Solo (Alma Records, 2010)
I’ve already listened to Canadian jazz pianist Chris Donnelly’s recording “Solo” several times. Donnelly’s approach to jazz piano falls on the cerebral side and my listening skills come from the heart more than the brain. So I felt stumped a few times deciphering the musical map of the young pianist—though I will say this guy sure knows his way around the piano. And his virtuoso playing blows the mind.
He covers tunes by Bill Evans, “Very Early,” Bud Powell, “Hallucinations,” Charlie Parker, “Donna Lee (Variations)” and Hoffman/David/Livingston, “Cinderella Medley—So This is Love/A Dream is a Wish Your Heart Makes,” but the bulk of the album includes original compositions.
While Donnelly redefines jazz on his terms (see the liner notes), you can’t help but hear some classical training. He’s married to an opera singer too. He gives nods to French composers Faurè and Satie, but it was only after listening to piano works by Maurice Ravel performed by fellow-Canadian Andrè LaPlante, that I experienced an ah-hah moment that lead me to clarity about Donnelly’s style, which possesses elements of jazz, blues, and European classical. In a way, he resembles a young Duke Ellington, but without the swing.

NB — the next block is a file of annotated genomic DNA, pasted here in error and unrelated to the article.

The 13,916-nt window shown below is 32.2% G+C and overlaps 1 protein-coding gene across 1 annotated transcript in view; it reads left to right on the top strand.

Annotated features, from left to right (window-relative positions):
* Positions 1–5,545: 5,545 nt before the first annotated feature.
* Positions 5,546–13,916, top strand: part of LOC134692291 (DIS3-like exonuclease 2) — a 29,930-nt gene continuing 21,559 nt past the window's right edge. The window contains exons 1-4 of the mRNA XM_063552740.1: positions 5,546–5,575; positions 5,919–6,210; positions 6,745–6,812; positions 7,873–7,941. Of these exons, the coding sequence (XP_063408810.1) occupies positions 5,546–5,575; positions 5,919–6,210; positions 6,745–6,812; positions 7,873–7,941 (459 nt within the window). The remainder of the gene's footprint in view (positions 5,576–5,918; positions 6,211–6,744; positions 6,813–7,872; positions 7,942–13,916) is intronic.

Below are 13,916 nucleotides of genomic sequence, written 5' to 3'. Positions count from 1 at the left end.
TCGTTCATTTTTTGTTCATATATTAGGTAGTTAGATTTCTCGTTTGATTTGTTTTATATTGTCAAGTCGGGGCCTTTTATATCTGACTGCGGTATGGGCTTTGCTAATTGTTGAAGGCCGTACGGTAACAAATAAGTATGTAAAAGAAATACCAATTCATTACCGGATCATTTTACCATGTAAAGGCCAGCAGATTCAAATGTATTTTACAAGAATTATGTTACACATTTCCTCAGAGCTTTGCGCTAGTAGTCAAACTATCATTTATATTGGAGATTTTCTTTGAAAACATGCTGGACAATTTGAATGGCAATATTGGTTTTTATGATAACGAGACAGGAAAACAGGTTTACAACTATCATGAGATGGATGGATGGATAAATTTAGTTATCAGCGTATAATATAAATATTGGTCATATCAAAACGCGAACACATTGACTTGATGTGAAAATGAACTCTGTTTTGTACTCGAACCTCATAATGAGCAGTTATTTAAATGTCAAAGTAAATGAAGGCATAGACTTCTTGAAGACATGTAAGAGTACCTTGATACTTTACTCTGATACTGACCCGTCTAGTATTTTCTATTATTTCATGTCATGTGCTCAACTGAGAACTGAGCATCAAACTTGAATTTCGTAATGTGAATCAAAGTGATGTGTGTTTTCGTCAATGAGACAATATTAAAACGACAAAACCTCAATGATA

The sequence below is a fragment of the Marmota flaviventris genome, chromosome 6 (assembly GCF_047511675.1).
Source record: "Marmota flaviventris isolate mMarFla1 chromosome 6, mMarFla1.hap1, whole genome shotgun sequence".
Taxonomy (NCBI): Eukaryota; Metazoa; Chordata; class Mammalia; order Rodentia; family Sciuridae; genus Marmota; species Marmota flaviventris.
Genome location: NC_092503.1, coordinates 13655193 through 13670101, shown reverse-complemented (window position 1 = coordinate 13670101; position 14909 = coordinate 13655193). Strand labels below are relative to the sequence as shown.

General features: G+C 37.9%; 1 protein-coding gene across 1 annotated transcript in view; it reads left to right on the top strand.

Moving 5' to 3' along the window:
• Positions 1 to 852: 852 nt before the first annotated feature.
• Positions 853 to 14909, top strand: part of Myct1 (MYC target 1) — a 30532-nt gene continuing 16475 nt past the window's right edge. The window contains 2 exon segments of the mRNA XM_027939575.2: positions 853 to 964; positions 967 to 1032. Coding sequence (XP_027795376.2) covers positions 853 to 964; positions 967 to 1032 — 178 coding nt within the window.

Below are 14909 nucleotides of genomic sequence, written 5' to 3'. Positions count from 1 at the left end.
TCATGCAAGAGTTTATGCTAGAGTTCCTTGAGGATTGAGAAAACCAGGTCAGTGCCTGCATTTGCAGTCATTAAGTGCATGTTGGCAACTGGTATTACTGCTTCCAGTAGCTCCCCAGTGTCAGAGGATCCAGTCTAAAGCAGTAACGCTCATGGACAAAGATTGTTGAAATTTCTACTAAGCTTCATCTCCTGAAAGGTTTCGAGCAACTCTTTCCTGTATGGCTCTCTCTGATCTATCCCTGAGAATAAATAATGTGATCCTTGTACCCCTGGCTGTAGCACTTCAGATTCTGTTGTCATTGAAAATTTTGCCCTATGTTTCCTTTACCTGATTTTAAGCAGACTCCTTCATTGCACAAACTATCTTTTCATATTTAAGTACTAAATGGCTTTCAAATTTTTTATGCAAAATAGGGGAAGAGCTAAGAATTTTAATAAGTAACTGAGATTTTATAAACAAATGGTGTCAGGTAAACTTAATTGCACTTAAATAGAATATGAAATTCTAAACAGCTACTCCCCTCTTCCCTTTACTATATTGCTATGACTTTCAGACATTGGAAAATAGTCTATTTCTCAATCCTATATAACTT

And while I say that he’s a cerebral player, he also performs with great tenderness. Take a listen to his compositions “For the Drifters” and “Song in B Minor-Eva” which wax tenderness and provide vulnerable moments. But then he’s not a musician to shy away from crazy passages that zig-zag and collide into one another which can be heard on the Charlie Parker piece.
I don’t always know where Donnelly is heading, which can feel unnerving, or like a hallucination, but all jokes aside, this youthful player promises to make waves if not just in Canada, then beyond North America. Perhaps he will redefine solo jazz piano for his generation and those to follow.
Patricia Herlevi hosts the healing music blog The Whole Music Experience. She has been writing about world music, jazz, classical music for several years and teaches music appreciation classes in Western Washington. She also writes novels and is working on a book that combines the healing power of music with an exploration of global music traditions, “Whole Music.” She seeks a literary agent and publisher.